Inside the ivory tower of Whitehall politics, and the disorientating world of Sports England funding reports, there is another language used altogether. Phrases such as “new strategy” and “redirection of resources” are of course, however, euphemistic. For when you look at the numbers for grassroots rugby funding, they head in one direction only: downwards.
In the 2017 – 2021 Sports England funding cycle (which deals with the grassroots game, whilst UK Sport is concerned only with elite athletics) the RFU received £12.6m. In 2009 – 2013 they received £28.8m, and in 2013 – 2017 this figure was £20m. Similarly, the RFU announced last year that investment in rugby will fall by £13m annually.
For many contesting games at grassroots level, this drop off in funding mirrors the decline in participation they have suffered in the same period.
Whilst Sport England director Phil Smith has suggested, “we are purposely spending less on traditional sport so we can spend more elsewhere,” this is an unavoidable result of severe cuts to funding from the very highest level. Dressing it up as a strategic move does not change that fact.
The £189m awarded in two separate waves for the 2017-2021 cycle was 61.7% down on the £493m given out for the period covering 2013-2017. This drastic reduction to the Sports England allocation came as a direct result of cuts made to the Department for Culture, Media & Sport under the Cameron / Osbourne government.
Both Sport England and UK sport operate under the direction of the Department for Culture Media and Sport, which saw its budget cut by £1.1bn in the autumn statement of 2015. This constituted a resource budget cut of 24% from 2011. Subsequent issues in funding at grassroots level are therefore a consequence of the Conservative Party’s austerity project.
It is critical, then, that those involved in grassroots sport do not take the political rhetoric of those in power at face value. The line taken by Sports England is that the current strategy is designed to focus less on ‘sporty’ people who are already engaged in regular activity and more on tackling the inactive demographic.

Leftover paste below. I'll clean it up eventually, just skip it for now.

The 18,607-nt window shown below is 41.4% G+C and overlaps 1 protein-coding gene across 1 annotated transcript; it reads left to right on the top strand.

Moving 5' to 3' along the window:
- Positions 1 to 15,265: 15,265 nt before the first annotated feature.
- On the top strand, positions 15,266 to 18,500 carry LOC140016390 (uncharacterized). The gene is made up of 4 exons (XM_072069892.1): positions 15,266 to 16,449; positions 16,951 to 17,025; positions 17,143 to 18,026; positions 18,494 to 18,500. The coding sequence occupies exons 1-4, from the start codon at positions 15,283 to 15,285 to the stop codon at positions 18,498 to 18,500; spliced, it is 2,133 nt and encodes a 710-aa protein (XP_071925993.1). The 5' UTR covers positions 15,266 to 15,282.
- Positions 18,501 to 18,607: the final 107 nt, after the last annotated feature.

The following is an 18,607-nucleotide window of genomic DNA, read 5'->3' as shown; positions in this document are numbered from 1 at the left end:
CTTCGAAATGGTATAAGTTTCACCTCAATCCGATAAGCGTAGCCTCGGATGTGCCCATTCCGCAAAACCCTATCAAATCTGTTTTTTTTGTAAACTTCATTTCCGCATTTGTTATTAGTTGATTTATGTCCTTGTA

But what is the point expending resources, by pushing to get new people involved in sport, whilst simultaneously allowing existing grassroots organisations to wither away? Deprived of resources, that is what is happening to many local rugby clubs, who are witnessing a drop off in numbers and are no longer able to field multiple senior teams.
The RFU’s ‘Project Rugby’ should be seen in this light. Project Rugby is an excellent initiative. A concerted effort to expand rugby’s playing base to traditionally underrepresented groups, such as black, Asian and minority ethnic individuals, as well as those from lower socioeconomic backgrounds; it should be supported by all.
In two years, it has introduced 25,000 players to the game of rugby. Yet, at the same time, it is estimated that 10,000 young people leave the game every year.
You cannot base any cogent long term strategy for building the game whilst not supporting the grassroots ecosystem that is already established. The two have to come hand in hand. Where are these new players going to play if clubs are not supported?
Many will say that this is just the way it is, that there is no ‘magic money tree,’ but sport plays an important role in society, and should receive sufficient funding. That is indisputable.
Written by Joe Ronan